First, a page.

A recent ruling about ‘covert’ recordings may mean it is…

If you’ve dealt with disciplinary hearings before, it’s likely you have been faced with a request similar to ‘is it ok if I record this meeting?’ This has become more frequent given the growth of smartphones, and it’s fair to say the most common response to this is ‘no’ (though access to relevant contemporaneous notes is always available).

But what happens if an employee doesn’t ask and covertly records the meeting? A recent case has addressed this.

In: Phoenix House Ltd v Stockman & Anor UKEAT/0264/15/DM, The Tribunal found that Stockman had been unfairly dismissed after a dispute between her and her manager.

During the initial employment tribunal, it transpired that Stockman had made a covert recording of a meeting, therefore Phoenix House appealed the judgement arguing that if they had been aware of the recording, Stockman would have been dismissed for gross misconduct.

However, the EAT upheld the ET’s ruling, saying the reasons the recording was made needed to be considered and that the use of the recording, in this case, was relevant.

Judge David Richardson noted there were a wide range of reasons an employee may covertly record a meeting, from a highly manipulative employee seeking to entrap the employer, to a vulnerable employee seeking to keep a record or guard against misrepresentation.

“It may vary from an employee who has specifically been told that a recording must not be kept, or has lied about making a recording, to the inexperienced or distressed employee who has scarcely thought about the blameworthiness of making such a recording” he said.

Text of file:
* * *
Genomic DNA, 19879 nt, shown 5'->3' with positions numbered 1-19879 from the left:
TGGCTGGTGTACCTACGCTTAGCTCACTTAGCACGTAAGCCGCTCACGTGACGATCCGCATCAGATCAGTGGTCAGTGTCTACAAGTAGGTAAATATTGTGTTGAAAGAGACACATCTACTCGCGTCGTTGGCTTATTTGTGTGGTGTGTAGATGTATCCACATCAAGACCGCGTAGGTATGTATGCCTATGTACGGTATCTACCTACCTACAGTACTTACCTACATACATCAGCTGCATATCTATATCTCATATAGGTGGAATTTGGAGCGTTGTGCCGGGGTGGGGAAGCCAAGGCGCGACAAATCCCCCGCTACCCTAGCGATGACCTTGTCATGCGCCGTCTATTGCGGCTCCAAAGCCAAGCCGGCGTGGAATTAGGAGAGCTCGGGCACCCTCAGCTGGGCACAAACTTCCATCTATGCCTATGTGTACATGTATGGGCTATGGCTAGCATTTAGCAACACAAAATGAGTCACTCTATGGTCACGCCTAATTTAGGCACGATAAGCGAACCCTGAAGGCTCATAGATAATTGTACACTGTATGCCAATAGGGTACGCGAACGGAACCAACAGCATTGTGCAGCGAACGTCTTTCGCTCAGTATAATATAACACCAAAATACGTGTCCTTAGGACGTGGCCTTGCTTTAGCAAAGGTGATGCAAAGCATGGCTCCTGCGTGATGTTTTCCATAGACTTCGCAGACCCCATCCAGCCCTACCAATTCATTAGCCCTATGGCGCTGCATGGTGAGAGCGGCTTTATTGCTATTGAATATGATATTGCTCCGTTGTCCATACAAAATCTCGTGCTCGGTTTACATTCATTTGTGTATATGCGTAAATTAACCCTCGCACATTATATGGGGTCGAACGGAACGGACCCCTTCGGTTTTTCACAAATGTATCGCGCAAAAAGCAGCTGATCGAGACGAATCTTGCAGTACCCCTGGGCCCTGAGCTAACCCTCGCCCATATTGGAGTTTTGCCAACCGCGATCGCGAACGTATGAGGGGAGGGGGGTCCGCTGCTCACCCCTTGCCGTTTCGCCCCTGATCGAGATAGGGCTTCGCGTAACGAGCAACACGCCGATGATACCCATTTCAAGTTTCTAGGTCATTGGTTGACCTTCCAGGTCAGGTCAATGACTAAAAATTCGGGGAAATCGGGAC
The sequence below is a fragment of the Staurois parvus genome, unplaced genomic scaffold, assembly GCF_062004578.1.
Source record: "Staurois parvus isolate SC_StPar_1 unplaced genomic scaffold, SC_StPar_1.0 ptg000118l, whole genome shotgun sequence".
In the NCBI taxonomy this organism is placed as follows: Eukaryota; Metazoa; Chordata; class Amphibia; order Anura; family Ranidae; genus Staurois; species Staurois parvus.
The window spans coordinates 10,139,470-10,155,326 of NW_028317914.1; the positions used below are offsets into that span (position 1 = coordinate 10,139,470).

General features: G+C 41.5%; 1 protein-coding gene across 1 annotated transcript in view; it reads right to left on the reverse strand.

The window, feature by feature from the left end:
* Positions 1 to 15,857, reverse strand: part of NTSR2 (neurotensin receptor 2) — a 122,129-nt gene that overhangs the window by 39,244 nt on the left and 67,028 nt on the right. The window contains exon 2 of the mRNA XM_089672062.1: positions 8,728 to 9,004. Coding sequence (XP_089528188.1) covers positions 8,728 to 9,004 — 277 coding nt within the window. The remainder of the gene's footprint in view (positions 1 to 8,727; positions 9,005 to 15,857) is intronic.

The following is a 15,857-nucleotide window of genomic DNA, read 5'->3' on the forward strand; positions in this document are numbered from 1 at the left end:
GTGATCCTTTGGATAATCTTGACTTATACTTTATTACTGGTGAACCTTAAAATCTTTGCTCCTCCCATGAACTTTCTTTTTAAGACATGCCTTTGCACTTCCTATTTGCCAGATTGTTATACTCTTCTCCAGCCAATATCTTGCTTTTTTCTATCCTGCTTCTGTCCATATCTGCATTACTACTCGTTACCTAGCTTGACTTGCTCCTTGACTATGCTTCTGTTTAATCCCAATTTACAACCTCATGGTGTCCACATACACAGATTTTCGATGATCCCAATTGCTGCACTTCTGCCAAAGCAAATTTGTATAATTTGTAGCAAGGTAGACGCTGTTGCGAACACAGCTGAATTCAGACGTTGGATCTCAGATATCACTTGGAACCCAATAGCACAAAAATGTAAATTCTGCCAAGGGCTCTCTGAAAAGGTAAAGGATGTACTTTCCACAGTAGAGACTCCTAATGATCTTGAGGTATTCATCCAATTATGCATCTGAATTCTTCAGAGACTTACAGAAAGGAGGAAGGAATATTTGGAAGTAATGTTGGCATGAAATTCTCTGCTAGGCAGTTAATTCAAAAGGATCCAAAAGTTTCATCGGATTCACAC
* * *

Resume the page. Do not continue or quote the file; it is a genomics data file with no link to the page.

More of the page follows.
Judge Richardson added that the extent for an employee’s blameworthiness should also be considered in determining whether covert recording is gross misconduct.

This case confirms that it would be unusual for covert recordings to be classed as gross misconduct, although this may seem unfair given the responsibilities companies have when it comes to protecting personal data – clearly the very nature of covert recordings would mean the employee has not actively sought permission from those being recorded. However, there will always be circumstances where covert recording would mean gross misconduct may occur.  For instance, what happens if a meeting discussing critical business matters is covertly recorded?

Fortunately, action can be taken to help protect your business! Review your written disciplinary procedures, do they explicitly prohibit the use of covert recordings in meetings? Is there a need to address the broader use of covert recordings in any business-related meetings and even your ‘use of mobile device’ policy?

If you are unsure, get in touch with our HR and Employment Law specialist, David Boland, who can review your current disciplinary and broader policies.

Employment Law is constantly changing. It is important that you regularly assess whether your policies, processes, systems and skills are up to date. Why not complete our free online HR health check which will provide you with an audit of your current HR systems and documents, providing valuable feedback on any areas that may require improvement.